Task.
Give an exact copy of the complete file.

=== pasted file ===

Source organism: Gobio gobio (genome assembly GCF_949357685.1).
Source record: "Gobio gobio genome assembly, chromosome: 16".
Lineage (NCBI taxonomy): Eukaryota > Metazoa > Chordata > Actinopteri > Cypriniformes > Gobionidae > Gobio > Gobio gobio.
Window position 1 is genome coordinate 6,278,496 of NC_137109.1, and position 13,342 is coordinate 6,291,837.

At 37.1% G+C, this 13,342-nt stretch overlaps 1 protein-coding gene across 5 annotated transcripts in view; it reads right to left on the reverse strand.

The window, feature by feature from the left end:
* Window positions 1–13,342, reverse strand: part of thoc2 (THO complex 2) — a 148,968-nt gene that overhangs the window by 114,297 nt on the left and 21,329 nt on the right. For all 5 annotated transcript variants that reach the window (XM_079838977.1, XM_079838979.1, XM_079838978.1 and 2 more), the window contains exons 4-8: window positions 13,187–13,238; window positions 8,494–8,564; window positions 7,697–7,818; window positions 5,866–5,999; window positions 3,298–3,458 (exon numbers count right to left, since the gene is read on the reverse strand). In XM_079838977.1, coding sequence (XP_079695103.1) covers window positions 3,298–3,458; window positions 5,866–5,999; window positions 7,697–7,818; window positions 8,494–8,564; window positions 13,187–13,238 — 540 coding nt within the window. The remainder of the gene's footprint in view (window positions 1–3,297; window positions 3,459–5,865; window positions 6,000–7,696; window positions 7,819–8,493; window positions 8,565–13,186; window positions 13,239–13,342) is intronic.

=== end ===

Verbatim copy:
Source organism: Gobio gobio (genome assembly GCF_949357685.1).
Source record: "Gobio gobio genome assembly, chromosome: 16".
Lineage (NCBI taxonomy): Eukaryota > Metazoa > Chordata > Actinopteri > Cypriniformes > Gobionidae > Gobio > Gobio gobio.
Window position 1 is genome coordinate 6,278,496 of NC_137109.1, and position 13,342 is coordinate 6,291,837.

At 37.1% G+C, this 13,342-nt stretch overlaps 1 protein-coding gene across 5 annotated transcripts in view; it reads right to left on the reverse strand.

The window, feature by feature from the left end:
* Window positions 1–13,342, reverse strand: part of thoc2 (THO complex 2) — a 148,968-nt gene that overhangs the window by 114,297 nt on the left and 21,329 nt on the right. For all 5 annotated transcript variants that reach the window (XM_079838977.1, XM_079838979.1, XM_079838978.1 and 2 more), the window contains exons 4-8: window positions 13,187–13,238; window positions 8,494–8,564; window positions 7,697–7,818; window positions 5,866–5,999; window positions 3,298–3,458 (exon numbers count right to left, since the gene is read on the reverse strand). In XM_079838977.1, coding sequence (XP_079695103.1) covers window positions 3,298–3,458; window positions 5,866–5,999; window positions 7,697–7,818; window positions 8,494–8,564; window positions 13,187–13,238 — 540 coding nt within the window. The remainder of the gene's footprint in view (window positions 1–3,297; window positions 3,459–5,865; window positions 6,000–7,696; window positions 7,819–8,493; window positions 8,565–13,186; window positions 13,239–13,342) is intronic.